Powershell script to collect disk information from one or many computers
In many scenarios you may need to collect disk drive information from one or many Windows computers. For example when trying to identify used storage in the process of planning to move from traditional on premise storage to cloud integrated storage such as StorSimple. This script can help with this task.
To use this script, run it to load its 2 functions. The main function is Get-DiskInfo.
to see its built in help, type in:
help Get-DiskInfo -ShowWindow
Powershell displays help information similar to:
The help information includes some examples like:
Simply running the function with no parameters. The script assumes you mean get disk information of this computer, and creates a log file under the current path in a sub-folder named logs.
Output may look like:
The log file will have the same information displayed on the screen. This is handy when/if this is run as (unattended) scheduled task or job.
Another example illustrates using the output PS object to present and save the information into CSV for further reporting and analysis:
$Drives = Get-DiskInfo v2012R2G2-SQL2,notthere,v2012R2G2-IIS2
The script will return list of drives of the computers v2012R2G2-SQL2,v2012R2G2-IIS2, save the output to a log file, and in the $Drives variable. Output may look like:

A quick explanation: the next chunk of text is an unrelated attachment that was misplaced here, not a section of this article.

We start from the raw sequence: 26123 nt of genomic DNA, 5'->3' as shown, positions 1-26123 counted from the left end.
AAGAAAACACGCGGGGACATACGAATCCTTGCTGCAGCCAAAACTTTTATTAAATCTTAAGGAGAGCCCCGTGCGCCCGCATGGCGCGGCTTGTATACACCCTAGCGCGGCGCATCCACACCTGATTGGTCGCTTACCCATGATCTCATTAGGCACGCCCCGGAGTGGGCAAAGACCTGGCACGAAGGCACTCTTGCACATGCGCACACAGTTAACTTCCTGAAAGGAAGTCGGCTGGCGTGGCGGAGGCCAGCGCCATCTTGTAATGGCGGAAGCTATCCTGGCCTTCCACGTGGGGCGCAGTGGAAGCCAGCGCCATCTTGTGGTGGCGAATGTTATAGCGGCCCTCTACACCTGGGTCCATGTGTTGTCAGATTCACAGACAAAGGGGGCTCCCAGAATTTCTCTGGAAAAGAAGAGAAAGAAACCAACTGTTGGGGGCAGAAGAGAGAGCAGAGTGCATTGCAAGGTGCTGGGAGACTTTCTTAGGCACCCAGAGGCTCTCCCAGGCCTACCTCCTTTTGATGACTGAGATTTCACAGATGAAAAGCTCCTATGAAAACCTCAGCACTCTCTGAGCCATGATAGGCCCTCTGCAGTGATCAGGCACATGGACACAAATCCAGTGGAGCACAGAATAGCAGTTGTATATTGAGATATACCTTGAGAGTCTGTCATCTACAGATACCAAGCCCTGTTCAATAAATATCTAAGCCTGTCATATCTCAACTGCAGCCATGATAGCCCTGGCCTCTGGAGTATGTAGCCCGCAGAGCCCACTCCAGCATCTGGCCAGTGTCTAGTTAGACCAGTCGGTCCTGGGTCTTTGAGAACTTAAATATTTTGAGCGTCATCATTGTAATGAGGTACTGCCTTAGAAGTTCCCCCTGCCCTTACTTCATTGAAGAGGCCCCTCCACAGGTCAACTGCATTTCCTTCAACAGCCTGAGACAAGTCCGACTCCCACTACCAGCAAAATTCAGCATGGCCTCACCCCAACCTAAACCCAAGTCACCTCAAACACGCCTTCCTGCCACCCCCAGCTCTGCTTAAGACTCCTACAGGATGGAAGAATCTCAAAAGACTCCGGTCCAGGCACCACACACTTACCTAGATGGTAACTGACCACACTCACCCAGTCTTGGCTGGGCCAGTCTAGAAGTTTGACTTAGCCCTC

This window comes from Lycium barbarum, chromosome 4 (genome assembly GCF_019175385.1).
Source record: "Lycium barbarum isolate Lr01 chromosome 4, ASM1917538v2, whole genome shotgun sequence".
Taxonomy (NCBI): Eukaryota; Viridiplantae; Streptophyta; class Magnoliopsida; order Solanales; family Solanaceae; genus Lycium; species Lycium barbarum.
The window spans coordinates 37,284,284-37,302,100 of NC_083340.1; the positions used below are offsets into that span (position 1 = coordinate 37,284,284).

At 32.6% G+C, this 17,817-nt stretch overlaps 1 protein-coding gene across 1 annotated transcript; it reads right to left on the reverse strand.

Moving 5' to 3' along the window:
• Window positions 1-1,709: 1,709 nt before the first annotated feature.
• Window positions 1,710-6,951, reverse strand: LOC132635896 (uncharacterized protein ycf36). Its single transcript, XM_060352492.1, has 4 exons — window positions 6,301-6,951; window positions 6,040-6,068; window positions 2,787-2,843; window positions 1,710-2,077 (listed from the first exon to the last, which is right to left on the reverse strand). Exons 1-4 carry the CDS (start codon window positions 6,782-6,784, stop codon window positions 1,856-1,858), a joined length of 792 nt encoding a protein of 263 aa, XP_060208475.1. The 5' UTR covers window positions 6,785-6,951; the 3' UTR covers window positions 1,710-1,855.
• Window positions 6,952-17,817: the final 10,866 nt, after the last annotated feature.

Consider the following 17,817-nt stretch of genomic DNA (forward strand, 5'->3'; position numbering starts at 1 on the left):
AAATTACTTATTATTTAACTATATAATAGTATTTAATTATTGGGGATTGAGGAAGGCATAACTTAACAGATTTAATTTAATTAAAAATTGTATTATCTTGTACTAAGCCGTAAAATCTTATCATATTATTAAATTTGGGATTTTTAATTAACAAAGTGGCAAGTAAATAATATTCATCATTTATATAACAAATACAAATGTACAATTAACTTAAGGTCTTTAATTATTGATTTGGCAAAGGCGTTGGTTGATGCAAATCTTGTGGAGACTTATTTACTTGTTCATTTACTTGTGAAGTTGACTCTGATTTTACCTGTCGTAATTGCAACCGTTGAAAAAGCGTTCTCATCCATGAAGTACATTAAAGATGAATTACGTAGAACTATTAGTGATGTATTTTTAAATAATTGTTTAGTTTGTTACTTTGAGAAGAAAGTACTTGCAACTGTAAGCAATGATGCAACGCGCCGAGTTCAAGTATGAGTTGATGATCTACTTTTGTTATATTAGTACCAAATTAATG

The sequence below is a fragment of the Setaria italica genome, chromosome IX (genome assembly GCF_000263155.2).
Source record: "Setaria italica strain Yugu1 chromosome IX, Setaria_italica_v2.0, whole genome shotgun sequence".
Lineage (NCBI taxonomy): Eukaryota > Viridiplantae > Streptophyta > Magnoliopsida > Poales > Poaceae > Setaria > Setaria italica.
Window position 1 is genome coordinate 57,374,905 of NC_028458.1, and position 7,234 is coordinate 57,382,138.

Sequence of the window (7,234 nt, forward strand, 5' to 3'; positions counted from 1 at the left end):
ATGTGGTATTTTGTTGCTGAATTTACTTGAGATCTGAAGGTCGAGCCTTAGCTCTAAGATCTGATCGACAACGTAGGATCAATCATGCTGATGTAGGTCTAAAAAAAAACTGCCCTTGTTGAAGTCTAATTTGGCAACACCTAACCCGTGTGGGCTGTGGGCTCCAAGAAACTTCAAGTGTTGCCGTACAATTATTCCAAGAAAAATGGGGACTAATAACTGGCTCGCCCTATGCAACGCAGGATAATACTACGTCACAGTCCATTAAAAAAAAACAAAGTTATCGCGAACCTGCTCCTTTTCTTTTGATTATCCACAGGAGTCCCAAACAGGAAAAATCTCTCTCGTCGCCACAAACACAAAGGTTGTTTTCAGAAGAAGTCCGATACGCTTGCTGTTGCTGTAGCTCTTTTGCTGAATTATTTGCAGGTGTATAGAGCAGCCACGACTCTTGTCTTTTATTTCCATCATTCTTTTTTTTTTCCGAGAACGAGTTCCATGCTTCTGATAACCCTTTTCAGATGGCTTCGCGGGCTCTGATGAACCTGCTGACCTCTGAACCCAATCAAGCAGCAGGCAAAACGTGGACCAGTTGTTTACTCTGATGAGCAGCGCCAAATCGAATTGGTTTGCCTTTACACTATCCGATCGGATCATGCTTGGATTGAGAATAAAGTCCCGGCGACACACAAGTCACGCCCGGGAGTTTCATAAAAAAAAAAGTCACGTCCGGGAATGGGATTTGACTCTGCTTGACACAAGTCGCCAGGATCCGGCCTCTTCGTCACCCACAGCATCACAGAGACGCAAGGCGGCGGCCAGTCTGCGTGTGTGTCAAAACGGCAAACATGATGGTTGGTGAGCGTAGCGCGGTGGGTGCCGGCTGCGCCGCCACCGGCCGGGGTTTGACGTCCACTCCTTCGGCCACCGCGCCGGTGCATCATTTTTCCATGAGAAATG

The source computers can be Windows XP, Windows 7, Windows 8, Windows 10, Server 2003, Server 2008, Server 2012, Server 2016. They must have Powershell installed, and Powershell remoting configured. See this post for more details.
We can display the data in the $Drives variable to the screen as in:
$Drives | select Computer,Drive,’Used(GB)’,’Free(GB)’,’Free(%)’,’Total(GB)’ | FT -a
$Drives | select Computer,Drive,’Used(GB)’,’Free(GB)’,’Free(%)’,’Total(GB)’ | Out-GridView
Or save to CSV file for further reporting and analysis with MS Excel as in:
$Drives | select Computer,Drive,Used,Free,Total | Export-Csv .\Drives1.csv -NoType
The last example:
Get-DiskInfo (Import-Csv .\ComputerList.csv).ComputerName
demonstrates that we can read the list of computers from a CSV file. In this example the input CSV file looks like:
You can simply create a new file in Notepad. The first line must be ‘ComputerName’ to match the property name used in the example above. This is followed by the computer names, each on its own line. Finally save with CSV file extension instead of TXT.